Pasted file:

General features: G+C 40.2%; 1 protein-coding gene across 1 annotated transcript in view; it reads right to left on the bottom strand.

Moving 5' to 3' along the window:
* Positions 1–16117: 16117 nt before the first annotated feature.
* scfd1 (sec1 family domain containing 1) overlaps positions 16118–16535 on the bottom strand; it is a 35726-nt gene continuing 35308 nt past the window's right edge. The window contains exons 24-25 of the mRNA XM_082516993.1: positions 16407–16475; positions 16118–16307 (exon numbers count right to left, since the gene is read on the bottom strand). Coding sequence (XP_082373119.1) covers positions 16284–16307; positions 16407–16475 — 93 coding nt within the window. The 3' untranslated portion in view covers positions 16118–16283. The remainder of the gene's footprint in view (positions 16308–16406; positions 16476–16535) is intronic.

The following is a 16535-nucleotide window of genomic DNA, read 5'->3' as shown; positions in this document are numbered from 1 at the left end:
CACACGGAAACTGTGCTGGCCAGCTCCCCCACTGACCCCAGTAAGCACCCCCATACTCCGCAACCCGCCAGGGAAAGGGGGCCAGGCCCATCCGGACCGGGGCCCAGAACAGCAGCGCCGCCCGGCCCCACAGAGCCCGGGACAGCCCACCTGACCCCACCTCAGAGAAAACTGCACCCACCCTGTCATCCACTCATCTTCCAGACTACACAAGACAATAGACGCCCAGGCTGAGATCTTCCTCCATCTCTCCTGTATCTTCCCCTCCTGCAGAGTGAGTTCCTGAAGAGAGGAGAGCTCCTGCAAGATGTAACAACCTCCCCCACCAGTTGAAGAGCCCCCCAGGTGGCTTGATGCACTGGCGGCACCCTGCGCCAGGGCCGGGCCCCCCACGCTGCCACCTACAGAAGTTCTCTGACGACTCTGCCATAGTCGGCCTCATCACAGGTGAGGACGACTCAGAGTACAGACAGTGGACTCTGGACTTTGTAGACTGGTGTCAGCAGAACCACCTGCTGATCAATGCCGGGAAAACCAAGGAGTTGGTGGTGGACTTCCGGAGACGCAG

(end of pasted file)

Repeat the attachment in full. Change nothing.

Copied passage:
General features: G+C 40.2%; 1 protein-coding gene across 1 annotated transcript in view; it reads right to left on the bottom strand.

Moving 5' to 3' along the window:
* Positions 1–16117: 16117 nt before the first annotated feature.
* scfd1 (sec1 family domain containing 1) overlaps positions 16118–16535 on the bottom strand; it is a 35726-nt gene continuing 35308 nt past the window's right edge. The window contains exons 24-25 of the mRNA XM_082516993.1: positions 16407–16475; positions 16118–16307 (exon numbers count right to left, since the gene is read on the bottom strand). Coding sequence (XP_082373119.1) covers positions 16284–16307; positions 16407–16475 — 93 coding nt within the window. The 3' untranslated portion in view covers positions 16118–16283. The remainder of the gene's footprint in view (positions 16308–16406; positions 16476–16535) is intronic.

The following is a 16535-nucleotide window of genomic DNA, read 5'->3' as shown; positions in this document are numbered from 1 at the left end:
CACACGGAAACTGTGCTGGCCAGCTCCCCCACTGACCCCAGTAAGCACCCCCATACTCCGCAACCCGCCAGGGAAAGGGGGCCAGGCCCATCCGGACCGGGGCCCAGAACAGCAGCGCCGCCCGGCCCCACAGAGCCCGGGACAGCCCACCTGACCCCACCTCAGAGAAAACTGCACCCACCCTGTCATCCACTCATCTTCCAGACTACACAAGACAATAGACGCCCAGGCTGAGATCTTCCTCCATCTCTCCTGTATCTTCCCCTCCTGCAGAGTGAGTTCCTGAAGAGAGGAGAGCTCCTGCAAGATGTAACAACCTCCCCCACCAGTTGAAGAGCCCCCCAGGTGGCTTGATGCACTGGCGGCACCCTGCGCCAGGGCCGGGCCCCCCACGCTGCCACCTACAGAAGTTCTCTGACGACTCTGCCATAGTCGGCCTCATCACAGGTGAGGACGACTCAGAGTACAGACAGTGGACTCTGGACTTTGTAGACTGGTGTCAGCAGAACCACCTGCTGATCAATGCCGGGAAAACCAAGGAGTTGGTGGTGGACTTCCGGAGACGCAG